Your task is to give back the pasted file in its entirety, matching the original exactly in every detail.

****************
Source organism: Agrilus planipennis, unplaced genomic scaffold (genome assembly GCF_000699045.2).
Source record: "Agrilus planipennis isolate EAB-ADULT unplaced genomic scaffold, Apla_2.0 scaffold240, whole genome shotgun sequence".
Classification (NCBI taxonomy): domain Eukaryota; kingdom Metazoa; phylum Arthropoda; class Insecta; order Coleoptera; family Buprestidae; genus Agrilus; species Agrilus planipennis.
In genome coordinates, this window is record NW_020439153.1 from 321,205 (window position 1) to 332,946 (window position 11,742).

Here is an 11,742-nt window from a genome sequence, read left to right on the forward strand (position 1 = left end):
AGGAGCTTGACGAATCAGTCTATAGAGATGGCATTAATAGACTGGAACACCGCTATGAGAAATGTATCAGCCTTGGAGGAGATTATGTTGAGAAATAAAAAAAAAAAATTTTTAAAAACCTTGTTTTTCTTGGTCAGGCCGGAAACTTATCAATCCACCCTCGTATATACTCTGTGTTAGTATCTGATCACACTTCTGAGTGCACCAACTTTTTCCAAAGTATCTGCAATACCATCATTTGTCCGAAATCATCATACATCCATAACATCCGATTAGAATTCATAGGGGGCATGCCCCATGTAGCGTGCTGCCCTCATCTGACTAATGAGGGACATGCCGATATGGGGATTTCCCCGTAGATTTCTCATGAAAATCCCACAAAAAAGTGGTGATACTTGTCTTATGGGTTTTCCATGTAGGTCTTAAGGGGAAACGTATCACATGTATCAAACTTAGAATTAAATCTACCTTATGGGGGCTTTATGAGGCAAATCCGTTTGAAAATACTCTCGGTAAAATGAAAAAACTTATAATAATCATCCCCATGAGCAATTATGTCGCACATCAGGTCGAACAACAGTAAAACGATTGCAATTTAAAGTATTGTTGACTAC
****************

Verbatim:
Source organism: Agrilus planipennis, unplaced genomic scaffold (genome assembly GCF_000699045.2).
Source record: "Agrilus planipennis isolate EAB-ADULT unplaced genomic scaffold, Apla_2.0 scaffold240, whole genome shotgun sequence".
Classification (NCBI taxonomy): domain Eukaryota; kingdom Metazoa; phylum Arthropoda; class Insecta; order Coleoptera; family Buprestidae; genus Agrilus; species Agrilus planipennis.
In genome coordinates, this window is record NW_020439153.1 from 321,205 (window position 1) to 332,946 (window position 11,742).

Here is an 11,742-nt window from a genome sequence, read left to right on the forward strand (position 1 = left end):
AGGAGCTTGACGAATCAGTCTATAGAGATGGCATTAATAGACTGGAACACCGCTATGAGAAATGTATCAGCCTTGGAGGAGATTATGTTGAGAAATAAAAAAAAAAAATTTTTAAAAACCTTGTTTTTCTTGGTCAGGCCGGAAACTTATCAATCCACCCTCGTATATACTCTGTGTTAGTATCTGATCACACTTCTGAGTGCACCAACTTTTTCCAAAGTATCTGCAATACCATCATTTGTCCGAAATCATCATACATCCATAACATCCGATTAGAATTCATAGGGGGCATGCCCCATGTAGCGTGCTGCCCTCATCTGACTAATGAGGGACATGCCGATATGGGGATTTCCCCGTAGATTTCTCATGAAAATCCCACAAAAAAGTGGTGATACTTGTCTTATGGGTTTTCCATGTAGGTCTTAAGGGGAAACGTATCACATGTATCAAACTTAGAATTAAATCTACCTTATGGGGGCTTTATGAGGCAAATCCGTTTGAAAATACTCTCGGTAAAATGAAAAAACTTATAATAATCATCCCCATGAGCAATTATGTCGCACATCAGGTCGAACAACAGTAAAACGATTGCAATTTAAAGTATTGTTGACTAC